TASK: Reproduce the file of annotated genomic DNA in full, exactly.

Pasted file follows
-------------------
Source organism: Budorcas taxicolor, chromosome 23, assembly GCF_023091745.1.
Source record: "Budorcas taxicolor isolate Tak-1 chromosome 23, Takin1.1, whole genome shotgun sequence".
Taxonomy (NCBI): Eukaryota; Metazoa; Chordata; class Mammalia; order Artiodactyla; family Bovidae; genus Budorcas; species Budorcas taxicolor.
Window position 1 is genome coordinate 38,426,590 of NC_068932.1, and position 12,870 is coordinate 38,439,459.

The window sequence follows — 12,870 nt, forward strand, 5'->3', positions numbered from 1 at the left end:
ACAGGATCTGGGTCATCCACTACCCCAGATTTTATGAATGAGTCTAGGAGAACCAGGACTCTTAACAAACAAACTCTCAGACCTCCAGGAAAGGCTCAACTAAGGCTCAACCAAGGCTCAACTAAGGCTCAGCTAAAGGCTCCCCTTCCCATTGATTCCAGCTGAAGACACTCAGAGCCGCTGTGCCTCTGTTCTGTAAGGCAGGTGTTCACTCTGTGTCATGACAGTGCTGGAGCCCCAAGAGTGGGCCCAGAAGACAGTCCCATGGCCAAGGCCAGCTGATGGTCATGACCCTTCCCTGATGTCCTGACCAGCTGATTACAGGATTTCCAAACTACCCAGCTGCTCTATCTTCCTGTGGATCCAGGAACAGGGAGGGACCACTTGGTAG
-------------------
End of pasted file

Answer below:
Source organism: Budorcas taxicolor, chromosome 23, assembly GCF_023091745.1.
Source record: "Budorcas taxicolor isolate Tak-1 chromosome 23, Takin1.1, whole genome shotgun sequence".
Taxonomy (NCBI): Eukaryota; Metazoa; Chordata; class Mammalia; order Artiodactyla; family Bovidae; genus Budorcas; species Budorcas taxicolor.
Window position 1 is genome coordinate 38,426,590 of NC_068932.1, and position 12,870 is coordinate 38,439,459.

The window sequence follows — 12,870 nt, forward strand, 5'->3', positions numbered from 1 at the left end:
ACAGGATCTGGGTCATCCACTACCCCAGATTTTATGAATGAGTCTAGGAGAACCAGGACTCTTAACAAACAAACTCTCAGACCTCCAGGAAAGGCTCAACTAAGGCTCAACCAAGGCTCAACTAAGGCTCAGCTAAAGGCTCCCCTTCCCATTGATTCCAGCTGAAGACACTCAGAGCCGCTGTGCCTCTGTTCTGTAAGGCAGGTGTTCACTCTGTGTCATGACAGTGCTGGAGCCCCAAGAGTGGGCCCAGAAGACAGTCCCATGGCCAAGGCCAGCTGATGGTCATGACCCTTCCCTGATGTCCTGACCAGCTGATTACAGGATTTCCAAACTACCCAGCTGCTCTATCTTCCTGTGGATCCAGGAACAGGGAGGGACCACTTGGTAG